Most of the best in South Florida’s professional theater last year happened in Palm Beach County.
That is the impression left by the 36th annual Carbonell Awards for theater excellence in the region, presented Monday evening at the Broward Center for the Performing Arts in Fort Lauderdale.
Three Palm Beach County theaters — the Maltz Jupiter, Palm Beach Dramaworks and the Caldwell — picked up 13 of the awards named for the late sculptor Manuel Carbonell. In contrast, Miami-Dade troupes walked off with five statuettes and Broward scored only two.
The Maltz Jupiter Theatre, which went into the gala ceremony with 25 nominations — the most of any company — had a very good evening, taking home a total of seven Carbonells. Five of those were for its lively take on the Gershwins’ jukebox musical, Crazy For You. It was named the year’s best production of a musical and recognized for best direction of a musical (Mark Martino), best actor (Matt Loehr), best choreography (Shea Sullivan) and best musical direction (Helen Gregory).
Accepting awards frequently, Maltz producing artistic director Andrew Kato noted that he got his start as a waiter at the Burt Reynolds Dinner Theatre. “We are immensely grateful to this theater community. You are fabulous,” he said.
Crazy for You triumphed over two other Maltz musicals, which claimed one award each. The Sound of Music was cited for best actress Catherine Walker, and Joseph and the Amazing Technicolor Dreamcoat was named for its costume designs by Jose M. Rivera. Topping off the Maltz’s night was its receiving the Bill Von Maurer Award, given “to the theater company that exemplifies excellence for the totality of its programming: productions, educational outreach, developmental programs and audiences served.”
The award for best production of a play went to Palm Beach Dramaworks’ debut show in its new Clematis Street home, Arthur Miller’s All My Sons. Also honored were its director (J. Barry Lewis) and leading actor Kenneth Tigar. The financially beleaguered Caldwell Theatre Company of Boca Raton received encouraging news, copping three Carbonells for last summer’s world premiere of Stuff, about the dysfunctional, hoarding Collyer brothers. It was named the year’s best new work, as well as for best supporting actress (Angie Radosh) and best scenic design (Tim Bennett).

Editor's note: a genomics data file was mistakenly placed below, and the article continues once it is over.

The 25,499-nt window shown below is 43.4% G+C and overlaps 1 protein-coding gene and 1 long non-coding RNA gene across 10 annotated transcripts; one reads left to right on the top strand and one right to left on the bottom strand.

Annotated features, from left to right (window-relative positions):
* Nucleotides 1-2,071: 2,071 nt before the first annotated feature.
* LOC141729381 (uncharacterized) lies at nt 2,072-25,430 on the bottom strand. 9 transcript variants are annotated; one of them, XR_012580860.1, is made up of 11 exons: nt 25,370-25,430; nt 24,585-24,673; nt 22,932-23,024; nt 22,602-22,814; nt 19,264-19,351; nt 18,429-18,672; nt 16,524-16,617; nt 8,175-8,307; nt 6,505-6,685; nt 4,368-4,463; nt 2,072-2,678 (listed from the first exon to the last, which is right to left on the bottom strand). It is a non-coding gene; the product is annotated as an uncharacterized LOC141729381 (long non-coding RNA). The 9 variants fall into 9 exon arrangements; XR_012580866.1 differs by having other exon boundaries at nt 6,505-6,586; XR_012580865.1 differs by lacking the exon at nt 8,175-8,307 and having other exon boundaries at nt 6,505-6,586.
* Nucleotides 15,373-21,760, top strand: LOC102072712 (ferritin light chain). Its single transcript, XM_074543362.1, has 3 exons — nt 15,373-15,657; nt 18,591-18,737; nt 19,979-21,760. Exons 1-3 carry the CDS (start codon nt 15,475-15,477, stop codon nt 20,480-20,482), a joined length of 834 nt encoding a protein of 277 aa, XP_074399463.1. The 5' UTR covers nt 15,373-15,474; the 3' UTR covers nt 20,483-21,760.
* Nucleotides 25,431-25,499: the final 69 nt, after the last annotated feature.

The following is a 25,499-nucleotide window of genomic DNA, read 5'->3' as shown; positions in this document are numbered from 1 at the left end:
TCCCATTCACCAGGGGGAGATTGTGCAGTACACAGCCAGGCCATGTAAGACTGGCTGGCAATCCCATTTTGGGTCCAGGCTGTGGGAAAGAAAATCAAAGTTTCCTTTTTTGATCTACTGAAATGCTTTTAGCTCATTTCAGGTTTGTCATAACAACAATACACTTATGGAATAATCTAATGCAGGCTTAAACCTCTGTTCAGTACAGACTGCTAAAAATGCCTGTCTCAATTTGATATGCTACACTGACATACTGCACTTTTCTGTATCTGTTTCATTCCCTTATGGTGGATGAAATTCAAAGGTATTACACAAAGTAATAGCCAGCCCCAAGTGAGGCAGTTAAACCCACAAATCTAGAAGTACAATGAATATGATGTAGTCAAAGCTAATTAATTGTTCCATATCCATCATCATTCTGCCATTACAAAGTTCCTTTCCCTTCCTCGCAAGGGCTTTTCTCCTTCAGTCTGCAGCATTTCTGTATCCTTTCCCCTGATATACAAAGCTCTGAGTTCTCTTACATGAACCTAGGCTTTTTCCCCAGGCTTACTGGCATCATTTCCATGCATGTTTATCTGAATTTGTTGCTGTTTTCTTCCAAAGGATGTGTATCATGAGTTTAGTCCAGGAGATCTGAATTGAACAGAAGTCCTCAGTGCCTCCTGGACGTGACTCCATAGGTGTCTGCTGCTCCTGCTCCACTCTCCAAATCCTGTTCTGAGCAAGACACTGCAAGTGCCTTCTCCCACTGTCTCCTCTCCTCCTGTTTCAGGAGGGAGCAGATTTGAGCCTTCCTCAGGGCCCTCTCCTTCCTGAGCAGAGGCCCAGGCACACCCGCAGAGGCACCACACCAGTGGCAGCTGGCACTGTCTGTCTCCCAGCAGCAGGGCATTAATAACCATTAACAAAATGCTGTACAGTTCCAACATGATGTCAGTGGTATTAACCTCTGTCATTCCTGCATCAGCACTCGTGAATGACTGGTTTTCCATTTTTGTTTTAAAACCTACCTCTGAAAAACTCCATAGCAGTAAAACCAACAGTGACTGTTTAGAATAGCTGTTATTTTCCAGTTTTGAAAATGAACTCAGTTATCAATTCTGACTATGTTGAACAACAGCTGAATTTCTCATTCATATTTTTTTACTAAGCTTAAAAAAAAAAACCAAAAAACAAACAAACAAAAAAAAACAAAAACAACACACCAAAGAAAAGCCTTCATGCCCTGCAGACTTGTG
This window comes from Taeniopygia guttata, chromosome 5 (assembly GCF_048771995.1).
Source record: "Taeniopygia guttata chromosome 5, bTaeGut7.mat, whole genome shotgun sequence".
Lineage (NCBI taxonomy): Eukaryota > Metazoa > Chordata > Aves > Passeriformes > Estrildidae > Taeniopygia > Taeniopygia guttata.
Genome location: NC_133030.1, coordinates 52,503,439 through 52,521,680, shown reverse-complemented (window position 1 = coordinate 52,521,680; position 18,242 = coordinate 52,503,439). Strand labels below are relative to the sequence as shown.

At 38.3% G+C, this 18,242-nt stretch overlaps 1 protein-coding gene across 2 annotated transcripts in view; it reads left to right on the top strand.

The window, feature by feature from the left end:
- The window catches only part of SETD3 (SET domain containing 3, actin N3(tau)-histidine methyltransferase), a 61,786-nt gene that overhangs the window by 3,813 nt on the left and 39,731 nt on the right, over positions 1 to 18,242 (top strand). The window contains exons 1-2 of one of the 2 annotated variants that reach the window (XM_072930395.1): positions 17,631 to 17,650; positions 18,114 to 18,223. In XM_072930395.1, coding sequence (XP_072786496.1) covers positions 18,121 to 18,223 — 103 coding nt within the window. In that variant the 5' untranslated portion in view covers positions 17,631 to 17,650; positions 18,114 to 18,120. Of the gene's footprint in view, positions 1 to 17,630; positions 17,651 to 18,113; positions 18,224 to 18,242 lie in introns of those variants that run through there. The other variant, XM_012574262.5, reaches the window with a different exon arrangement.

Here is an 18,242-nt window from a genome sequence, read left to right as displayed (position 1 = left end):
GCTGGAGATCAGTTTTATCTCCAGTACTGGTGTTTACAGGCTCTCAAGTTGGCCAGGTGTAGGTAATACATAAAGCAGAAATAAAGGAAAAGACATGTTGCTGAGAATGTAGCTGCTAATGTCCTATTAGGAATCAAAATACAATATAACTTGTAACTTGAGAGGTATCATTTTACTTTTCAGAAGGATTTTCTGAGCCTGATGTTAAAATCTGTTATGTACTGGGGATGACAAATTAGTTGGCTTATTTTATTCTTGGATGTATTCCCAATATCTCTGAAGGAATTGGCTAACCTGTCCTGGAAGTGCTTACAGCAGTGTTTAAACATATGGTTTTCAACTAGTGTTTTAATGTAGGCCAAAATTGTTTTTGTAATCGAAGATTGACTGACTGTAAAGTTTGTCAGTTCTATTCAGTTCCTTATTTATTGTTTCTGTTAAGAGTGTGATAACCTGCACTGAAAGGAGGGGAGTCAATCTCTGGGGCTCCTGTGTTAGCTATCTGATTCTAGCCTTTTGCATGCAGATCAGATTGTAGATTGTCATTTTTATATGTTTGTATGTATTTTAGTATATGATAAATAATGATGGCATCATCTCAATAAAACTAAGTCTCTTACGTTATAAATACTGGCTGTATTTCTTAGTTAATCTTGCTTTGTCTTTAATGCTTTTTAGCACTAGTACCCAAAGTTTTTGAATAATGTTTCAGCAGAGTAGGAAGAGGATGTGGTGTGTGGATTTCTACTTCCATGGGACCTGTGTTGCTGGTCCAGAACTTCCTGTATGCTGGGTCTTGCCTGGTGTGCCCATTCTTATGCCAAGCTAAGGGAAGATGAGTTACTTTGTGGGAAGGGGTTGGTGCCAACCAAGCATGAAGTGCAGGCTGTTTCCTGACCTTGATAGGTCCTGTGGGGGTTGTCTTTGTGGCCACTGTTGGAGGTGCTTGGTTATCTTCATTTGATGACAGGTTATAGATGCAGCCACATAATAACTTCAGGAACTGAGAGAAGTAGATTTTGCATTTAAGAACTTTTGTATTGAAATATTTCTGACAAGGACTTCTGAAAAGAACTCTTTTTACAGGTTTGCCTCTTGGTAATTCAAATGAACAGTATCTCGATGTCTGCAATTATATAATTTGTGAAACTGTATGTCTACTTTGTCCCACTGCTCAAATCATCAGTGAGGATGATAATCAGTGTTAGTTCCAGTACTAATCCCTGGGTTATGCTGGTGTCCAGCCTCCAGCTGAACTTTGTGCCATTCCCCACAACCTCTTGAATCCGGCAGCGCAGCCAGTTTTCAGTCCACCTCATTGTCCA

Radosh, who played the Collyers’ mother, thanked playwright Michael McKeever. “Michael, keep writing for women of a certain age. We need you,” she said.
The Carbonells that went south to Miami-Dade theaters were split between Actors’ Playhouse and GableStage. Actors’ Playhouse won four awards — two each for Hairspray (best supporting actor and actress in a musical, Avi Hoffman and Julie Kleiner) and Jacob Marley’s Christmas Carol, a one-man revisionist take on the Charles Dickens classic, cited for lighting design (Patrick Tennant) and sound design (Alexander Herrin).
First-time Carbonell winner Hoffman said from the stage: “I’ve been in this theater community 15 years. It’s taken me that long to win.”
Both of the Carbonells for Broward went to Mosaic Theatre, one of the few resident companies still operating in the county. Mosaic was cited for best ensemble (The Irish Curse) and best actress in a play (Deborah Sherman, Side Effects).
Accepting for The Irish Curse, a play by Martin Casella about small penises, Mosaic Theater artistic director Richard Jay Simon quipped, “I’ll be short.”
The 2012 George Abbott Award was given to theatrical producer and businessman Jay Harris. The Howard Kleinberg Award for contributions to the health and development of the arts in South Florida went to Mary Becht of the Broward Cultural Affairs Division.
Proceeds from tickets to the Carbonell Awards show traditionally go to fund scholarships to promising young talents in South Florida. Three scholarships were awarded this year, one per county, to Cristina Caperna (Palm Beach), Rachel Brooks (Broward) and Krystal Ortiz (Miami-Dade).